Some Credit Card Issuers Are Ending Payment Protection Plans

September 7, 2012, Written By Lynn Oldshue
Some Credit Card Issuers Are Ending Payment Protection Plans

After a series of consumer lawsuits and new fines from the Consumer Financial Protection Bureau, some credit card issuers are getting out of the payment protection business. The payment protection plans are marketed as a way to help consumers through difficult times, but these protection plans have restrictions and have been criticized as misleading consumers. The Government Accountability Office (GAO) found that cardholders received just 21 cents in tangible financial benefits for every dollar spent in debt protection product fees from the nine largest credit card issuers.

Credit protection plans can provide some insurance for life events–such as unemployment or disability–that may prevent you from making your loan payment. Debt protection products suspend or cancel all or part of a consumer’s obligation to repay an outstanding credit card balance when a qualifying event occurs. These protection plans actually protect the lender from your inability to repay by making payments to the lender on your behalf.

Payment protection has been big business for credit card issuers. In 2009, consumers paid about $2.4 billion on 24 million accounts for debt protection products, according to the GAO. The lawsuits and fines are taking significant slices out of this revenue. The CFPB recently fined Capital One $210 million in allegations that the bank’s third-party telephone vendors pressured or mislead consumers into paying for “add-on products” such as payment protection. In July, HSBC set aside an additional $1 billion to compensate customers who were sold payment protection insurance. Discover faces an enforcement action and fine from the Federal Deposit Insurance Corporation and CFPB over its marketing of the plans and other add-on products that it pitches to credit card customers. According to the Wall Street Journal, Discover said losses from the matter could exceed $110 million, according to a regulatory filing.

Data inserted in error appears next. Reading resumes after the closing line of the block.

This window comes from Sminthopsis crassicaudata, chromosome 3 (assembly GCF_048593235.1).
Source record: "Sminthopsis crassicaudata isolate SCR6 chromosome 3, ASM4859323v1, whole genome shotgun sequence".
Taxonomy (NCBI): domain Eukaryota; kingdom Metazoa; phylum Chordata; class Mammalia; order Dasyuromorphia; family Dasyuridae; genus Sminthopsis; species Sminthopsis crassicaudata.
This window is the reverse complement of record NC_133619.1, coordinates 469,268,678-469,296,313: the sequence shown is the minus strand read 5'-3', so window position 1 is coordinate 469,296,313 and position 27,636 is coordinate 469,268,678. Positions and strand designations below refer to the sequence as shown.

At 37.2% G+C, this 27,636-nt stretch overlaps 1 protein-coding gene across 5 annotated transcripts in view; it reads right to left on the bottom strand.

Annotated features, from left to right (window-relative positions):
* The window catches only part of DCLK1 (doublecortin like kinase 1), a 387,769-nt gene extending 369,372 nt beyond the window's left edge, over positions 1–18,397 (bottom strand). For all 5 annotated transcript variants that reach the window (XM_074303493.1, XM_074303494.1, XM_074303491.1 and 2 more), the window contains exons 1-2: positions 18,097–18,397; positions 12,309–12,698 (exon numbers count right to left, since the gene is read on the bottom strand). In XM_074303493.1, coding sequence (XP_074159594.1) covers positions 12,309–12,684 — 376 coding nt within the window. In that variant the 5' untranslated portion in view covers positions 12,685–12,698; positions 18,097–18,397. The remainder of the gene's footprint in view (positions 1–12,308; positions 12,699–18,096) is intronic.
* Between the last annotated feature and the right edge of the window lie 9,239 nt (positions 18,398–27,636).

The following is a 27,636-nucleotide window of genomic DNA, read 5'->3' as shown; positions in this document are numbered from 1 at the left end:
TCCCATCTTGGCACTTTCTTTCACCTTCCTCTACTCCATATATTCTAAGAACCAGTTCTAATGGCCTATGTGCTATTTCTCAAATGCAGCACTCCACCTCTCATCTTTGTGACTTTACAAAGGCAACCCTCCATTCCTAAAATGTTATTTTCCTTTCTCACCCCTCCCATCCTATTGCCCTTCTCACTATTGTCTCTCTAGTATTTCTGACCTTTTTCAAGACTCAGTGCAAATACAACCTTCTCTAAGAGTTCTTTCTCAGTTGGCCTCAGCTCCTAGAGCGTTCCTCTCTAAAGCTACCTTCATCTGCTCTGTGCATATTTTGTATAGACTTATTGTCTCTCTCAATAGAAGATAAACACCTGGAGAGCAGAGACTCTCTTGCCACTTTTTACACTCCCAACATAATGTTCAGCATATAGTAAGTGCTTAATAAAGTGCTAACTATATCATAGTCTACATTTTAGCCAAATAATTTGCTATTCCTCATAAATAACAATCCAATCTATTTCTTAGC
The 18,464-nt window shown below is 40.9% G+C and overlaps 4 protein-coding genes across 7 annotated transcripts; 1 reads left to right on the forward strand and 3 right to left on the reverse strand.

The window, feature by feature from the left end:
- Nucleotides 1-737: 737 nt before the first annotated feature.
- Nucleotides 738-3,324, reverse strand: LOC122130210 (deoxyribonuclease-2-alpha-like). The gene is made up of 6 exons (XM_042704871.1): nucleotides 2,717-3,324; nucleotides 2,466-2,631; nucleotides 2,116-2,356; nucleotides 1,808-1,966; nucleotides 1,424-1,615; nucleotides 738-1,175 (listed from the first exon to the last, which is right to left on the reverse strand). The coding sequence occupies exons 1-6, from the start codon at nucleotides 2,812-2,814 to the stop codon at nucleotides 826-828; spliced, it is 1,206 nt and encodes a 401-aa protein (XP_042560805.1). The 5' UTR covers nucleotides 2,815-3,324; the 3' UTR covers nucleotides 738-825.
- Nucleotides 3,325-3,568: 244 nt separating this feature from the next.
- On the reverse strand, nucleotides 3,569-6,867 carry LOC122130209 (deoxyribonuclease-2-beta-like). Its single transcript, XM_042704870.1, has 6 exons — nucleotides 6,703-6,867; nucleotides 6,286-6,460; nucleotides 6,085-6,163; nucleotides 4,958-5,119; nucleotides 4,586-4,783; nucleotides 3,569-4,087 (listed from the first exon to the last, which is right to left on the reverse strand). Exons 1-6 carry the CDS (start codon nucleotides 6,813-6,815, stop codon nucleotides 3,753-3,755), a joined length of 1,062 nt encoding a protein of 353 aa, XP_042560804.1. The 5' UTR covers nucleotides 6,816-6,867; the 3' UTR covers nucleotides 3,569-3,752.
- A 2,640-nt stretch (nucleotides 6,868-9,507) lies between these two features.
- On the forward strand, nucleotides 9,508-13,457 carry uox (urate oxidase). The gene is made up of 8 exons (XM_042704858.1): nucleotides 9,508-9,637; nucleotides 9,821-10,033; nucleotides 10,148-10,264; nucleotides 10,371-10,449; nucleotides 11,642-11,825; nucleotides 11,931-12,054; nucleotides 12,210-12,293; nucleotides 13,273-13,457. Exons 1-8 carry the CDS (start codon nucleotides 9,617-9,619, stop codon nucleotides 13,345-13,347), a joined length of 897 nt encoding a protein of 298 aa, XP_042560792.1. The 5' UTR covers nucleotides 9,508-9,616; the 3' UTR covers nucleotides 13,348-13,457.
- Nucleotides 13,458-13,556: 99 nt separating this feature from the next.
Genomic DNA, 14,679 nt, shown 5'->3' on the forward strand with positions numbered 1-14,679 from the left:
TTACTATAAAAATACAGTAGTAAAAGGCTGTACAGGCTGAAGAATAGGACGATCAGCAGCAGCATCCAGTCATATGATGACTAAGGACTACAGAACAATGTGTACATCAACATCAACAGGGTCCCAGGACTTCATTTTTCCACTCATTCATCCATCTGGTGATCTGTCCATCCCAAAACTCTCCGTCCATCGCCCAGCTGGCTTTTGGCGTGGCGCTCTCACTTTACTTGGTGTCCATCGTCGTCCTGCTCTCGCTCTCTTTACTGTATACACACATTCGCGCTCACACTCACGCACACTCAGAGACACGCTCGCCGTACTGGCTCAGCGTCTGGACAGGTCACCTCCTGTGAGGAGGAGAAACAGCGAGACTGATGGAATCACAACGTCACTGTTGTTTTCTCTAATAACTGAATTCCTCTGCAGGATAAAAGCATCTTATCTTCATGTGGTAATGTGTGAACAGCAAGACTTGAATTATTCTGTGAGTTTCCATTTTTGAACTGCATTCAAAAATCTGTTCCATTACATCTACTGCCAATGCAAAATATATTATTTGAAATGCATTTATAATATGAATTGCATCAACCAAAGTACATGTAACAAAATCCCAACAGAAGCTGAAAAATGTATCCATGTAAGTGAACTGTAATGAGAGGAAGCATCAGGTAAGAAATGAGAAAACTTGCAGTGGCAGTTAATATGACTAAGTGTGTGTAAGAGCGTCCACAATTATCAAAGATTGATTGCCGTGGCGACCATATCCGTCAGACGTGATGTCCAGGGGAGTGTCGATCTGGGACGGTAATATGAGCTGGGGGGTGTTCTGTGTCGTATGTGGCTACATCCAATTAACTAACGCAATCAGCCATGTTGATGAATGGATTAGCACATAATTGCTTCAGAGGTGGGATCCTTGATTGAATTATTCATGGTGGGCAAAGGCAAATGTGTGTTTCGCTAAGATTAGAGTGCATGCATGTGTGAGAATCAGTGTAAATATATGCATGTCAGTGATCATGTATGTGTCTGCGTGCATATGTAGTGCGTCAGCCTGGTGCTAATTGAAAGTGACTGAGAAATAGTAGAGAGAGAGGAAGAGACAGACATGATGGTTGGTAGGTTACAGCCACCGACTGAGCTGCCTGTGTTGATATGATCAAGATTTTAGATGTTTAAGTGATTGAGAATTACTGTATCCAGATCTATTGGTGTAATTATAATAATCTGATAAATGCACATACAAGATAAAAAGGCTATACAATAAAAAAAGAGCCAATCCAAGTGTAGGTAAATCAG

Banks are Dropping Payment Protection Plans

*Bank of America stopped promoting its Credit Protection program in August and no longer offers the program to new customers. It plans to drop the payment protection business next year.

*American Express is dropping the Account Protector program on December 31. You may be able to receive benefits if you have a quality event on or before December 31, 2012


Other cards such as Chase and Discover still offer payment protection plans.

This entry was posted in Credit Card News and tagged credit cards , American Express , Discover , payment protection

The information contained within this article was accurate as of September 7, 2012. For up-to-date
information on any of the terms, cards or offers mentioned above, visit the issuer's website.

About Lynn Oldshue

Lynn Oldshue has written personal finance stories for for twelve years. She majored in public relations at Mississippi State University.
View all posts by Lynn Oldshue